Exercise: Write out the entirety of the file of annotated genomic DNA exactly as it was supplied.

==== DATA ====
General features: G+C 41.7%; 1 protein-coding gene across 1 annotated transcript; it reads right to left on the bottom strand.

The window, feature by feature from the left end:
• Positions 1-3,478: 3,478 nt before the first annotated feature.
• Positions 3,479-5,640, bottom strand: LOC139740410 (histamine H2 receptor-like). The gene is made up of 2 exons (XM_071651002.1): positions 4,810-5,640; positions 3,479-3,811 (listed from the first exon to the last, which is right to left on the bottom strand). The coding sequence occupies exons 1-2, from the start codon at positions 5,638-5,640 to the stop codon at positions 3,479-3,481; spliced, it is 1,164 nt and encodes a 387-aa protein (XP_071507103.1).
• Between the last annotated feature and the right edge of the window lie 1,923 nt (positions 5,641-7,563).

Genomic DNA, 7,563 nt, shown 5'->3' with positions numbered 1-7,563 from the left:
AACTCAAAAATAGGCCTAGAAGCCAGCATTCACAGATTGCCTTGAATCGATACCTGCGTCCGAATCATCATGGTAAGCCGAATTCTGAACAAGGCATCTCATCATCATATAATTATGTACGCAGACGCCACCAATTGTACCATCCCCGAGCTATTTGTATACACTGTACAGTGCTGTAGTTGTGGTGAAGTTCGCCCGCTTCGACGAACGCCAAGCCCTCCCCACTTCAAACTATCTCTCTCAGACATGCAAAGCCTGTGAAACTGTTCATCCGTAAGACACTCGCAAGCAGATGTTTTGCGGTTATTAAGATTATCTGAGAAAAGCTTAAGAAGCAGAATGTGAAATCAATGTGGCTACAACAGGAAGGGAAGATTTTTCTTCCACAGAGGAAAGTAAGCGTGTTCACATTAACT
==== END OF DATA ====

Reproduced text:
General features: G+C 41.7%; 1 protein-coding gene across 1 annotated transcript; it reads right to left on the bottom strand.

The window, feature by feature from the left end:
• Positions 1-3,478: 3,478 nt before the first annotated feature.
• Positions 3,479-5,640, bottom strand: LOC139740410 (histamine H2 receptor-like). The gene is made up of 2 exons (XM_071651002.1): positions 4,810-5,640; positions 3,479-3,811 (listed from the first exon to the last, which is right to left on the bottom strand). The coding sequence occupies exons 1-2, from the start codon at positions 5,638-5,640 to the stop codon at positions 3,479-3,481; spliced, it is 1,164 nt and encodes a 387-aa protein (XP_071507103.1).
• Between the last annotated feature and the right edge of the window lie 1,923 nt (positions 5,641-7,563).

Genomic DNA, 7,563 nt, shown 5'->3' with positions numbered 1-7,563 from the left:
AACTCAAAAATAGGCCTAGAAGCCAGCATTCACAGATTGCCTTGAATCGATACCTGCGTCCGAATCATCATGGTAAGCCGAATTCTGAACAAGGCATCTCATCATCATATAATTATGTACGCAGACGCCACCAATTGTACCATCCCCGAGCTATTTGTATACACTGTACAGTGCTGTAGTTGTGGTGAAGTTCGCCCGCTTCGACGAACGCCAAGCCCTCCCCACTTCAAACTATCTCTCTCAGACATGCAAAGCCTGTGAAACTGTTCATCCGTAAGACACTCGCAAGCAGATGTTTTGCGGTTATTAAGATTATCTGAGAAAAGCTTAAGAAGCAGAATGTGAAATCAATGTGGCTACAACAGGAAGGGAAGATTTTTCTTCCACAGAGGAAAGTAAGCGTGTTCACATTAACT